Documentation for the Mechanical and Plant Engineering Industry

Published: 2023-05-03 Updated: 2023-07-26

Mechanical and plant engineering can be fascinating. Its methods and processes have developed over the years to make the development and production of machinery a highly efficient process. For technical writers, this means that they have to march in time with these developments and not become a bottleneck or a risk factor. In addition to the usual documentation requirements, mechanical and plant engineering has a couple of special challenges for its technical writers.

Speed, Complexity, and Individualization

Machines and plants are becoming ever more complex, with more and more components being installed. In addition, the degree of digitalization is increasing, making product information in mechanical engineering more and more complex. On top of this, there's the rapid acceleration of manufacturing cycles. More complex and faster… could it get more difficult? Yes, in fact it can, as all the information has to be consistent and available in several languages, too. The strong export performance of the German mechanical and plant engineering sector means that translation management is a significant logistical challenge.

Standards and Legislation

The various standards and legislation applicable to mechanical and plant engineering also bring challenges. On the one hand are the differing standards for the products themselves, which must naturally also be addressed in the product literature. On the other, there’s a whole raft of standards aimed specifically at manuals and the work of technical writers.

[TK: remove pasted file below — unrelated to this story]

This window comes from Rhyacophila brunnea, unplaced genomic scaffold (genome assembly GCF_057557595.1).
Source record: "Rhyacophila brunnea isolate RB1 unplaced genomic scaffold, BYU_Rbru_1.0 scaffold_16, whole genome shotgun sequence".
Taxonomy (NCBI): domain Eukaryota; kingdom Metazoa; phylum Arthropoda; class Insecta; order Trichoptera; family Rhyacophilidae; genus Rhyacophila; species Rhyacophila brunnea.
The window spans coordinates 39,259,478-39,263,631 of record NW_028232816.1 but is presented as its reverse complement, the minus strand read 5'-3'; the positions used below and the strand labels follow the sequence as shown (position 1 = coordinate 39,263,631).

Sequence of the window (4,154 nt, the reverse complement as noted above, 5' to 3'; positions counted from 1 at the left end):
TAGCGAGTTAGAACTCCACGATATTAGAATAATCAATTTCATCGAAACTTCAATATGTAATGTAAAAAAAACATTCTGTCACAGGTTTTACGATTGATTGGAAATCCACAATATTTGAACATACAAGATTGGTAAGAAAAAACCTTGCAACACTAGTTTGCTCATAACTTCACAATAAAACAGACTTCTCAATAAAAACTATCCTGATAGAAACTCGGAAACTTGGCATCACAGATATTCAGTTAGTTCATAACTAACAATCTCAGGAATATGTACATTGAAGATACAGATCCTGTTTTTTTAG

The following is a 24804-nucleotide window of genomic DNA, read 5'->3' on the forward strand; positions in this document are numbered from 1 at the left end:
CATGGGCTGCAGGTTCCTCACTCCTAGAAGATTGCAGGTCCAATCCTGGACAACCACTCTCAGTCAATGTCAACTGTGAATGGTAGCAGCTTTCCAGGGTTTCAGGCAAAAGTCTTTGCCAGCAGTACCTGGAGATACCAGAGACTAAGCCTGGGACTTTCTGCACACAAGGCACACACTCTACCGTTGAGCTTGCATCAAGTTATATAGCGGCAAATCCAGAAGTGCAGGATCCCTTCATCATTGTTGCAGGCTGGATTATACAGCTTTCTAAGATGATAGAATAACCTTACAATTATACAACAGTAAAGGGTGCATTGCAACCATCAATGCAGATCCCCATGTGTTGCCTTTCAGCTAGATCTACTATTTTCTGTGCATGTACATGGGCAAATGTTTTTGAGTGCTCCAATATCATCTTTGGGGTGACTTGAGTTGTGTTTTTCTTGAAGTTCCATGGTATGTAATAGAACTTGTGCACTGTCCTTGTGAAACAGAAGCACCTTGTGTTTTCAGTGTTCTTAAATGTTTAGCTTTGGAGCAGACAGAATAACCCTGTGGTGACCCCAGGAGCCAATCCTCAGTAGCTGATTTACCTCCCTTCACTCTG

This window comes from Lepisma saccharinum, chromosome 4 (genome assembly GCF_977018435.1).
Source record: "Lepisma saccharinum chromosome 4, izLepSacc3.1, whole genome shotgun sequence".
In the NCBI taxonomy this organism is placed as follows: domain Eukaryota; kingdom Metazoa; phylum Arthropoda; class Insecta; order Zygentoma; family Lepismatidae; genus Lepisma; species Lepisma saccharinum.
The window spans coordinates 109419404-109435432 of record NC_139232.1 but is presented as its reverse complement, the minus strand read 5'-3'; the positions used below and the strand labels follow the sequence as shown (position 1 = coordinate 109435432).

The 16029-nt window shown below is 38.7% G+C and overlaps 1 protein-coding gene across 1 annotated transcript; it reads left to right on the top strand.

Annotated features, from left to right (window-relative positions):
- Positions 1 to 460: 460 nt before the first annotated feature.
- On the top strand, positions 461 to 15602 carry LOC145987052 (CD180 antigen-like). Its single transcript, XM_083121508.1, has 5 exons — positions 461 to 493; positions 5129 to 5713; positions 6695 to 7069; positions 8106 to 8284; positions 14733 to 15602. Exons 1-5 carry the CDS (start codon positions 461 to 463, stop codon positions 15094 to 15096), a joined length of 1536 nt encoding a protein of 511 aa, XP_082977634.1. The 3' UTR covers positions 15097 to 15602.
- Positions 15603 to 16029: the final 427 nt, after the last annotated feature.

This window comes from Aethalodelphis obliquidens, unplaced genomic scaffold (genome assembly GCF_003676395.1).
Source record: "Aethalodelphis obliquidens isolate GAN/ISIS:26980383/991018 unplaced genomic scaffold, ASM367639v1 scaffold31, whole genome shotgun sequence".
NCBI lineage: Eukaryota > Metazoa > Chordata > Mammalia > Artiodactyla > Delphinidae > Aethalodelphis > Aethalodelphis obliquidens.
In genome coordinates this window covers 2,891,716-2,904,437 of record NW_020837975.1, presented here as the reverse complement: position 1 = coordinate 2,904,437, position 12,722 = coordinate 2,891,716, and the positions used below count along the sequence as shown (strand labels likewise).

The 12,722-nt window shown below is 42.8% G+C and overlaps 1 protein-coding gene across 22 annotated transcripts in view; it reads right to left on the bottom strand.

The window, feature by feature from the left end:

What’s more, there will be internal standards that technical writers use to manage their workflows and that ensure a uniform level of quality. As you can see, every manual is subject to a wide range of standards and rules. However, these “tiresome” manuals cannot simply be done away with. According to current legislation, they form an integral part of the product; without its manual, the machine remains incomplete.

Preparation, Media, and Print

Print a manual and send it with the machine – laypeople often imagine that the work of technical writers in the mechanical engineering sector is as simple as that. But this is a far cry from what actually happens. The product information for a plant can easily encompass 30,000 or 40,000 pages. If you wanted to make all this available to the users in printed form, then a documentation facility where the product information could be studied would have to be planned into every plant.

Although printed manuals still have their use, most product information is nowadays provided in digital form. At first sight this might seem to simplify matters, but in fact it places totally new demands on version management and how the information can be adapted to the different digital output media (screen, smartphone, tablet, machine display, augmented reality, to name just a few). And, at the same time, the requirement that product information has to remain accessible for ten years from the time the final machine comes off the production line remains.

Content Management Systems Make Things Easier

Technical documentation in mechanical and plant engineering is a very serious matter: it has to depict highly complex systems in a reliable and easily accessible manner, while not losing sight of the different markets for the product, support diverse media and conform to the standards. A demanding task that can only be made easier with the right tool – for example, a component content management system (CCMS) for technical writers.

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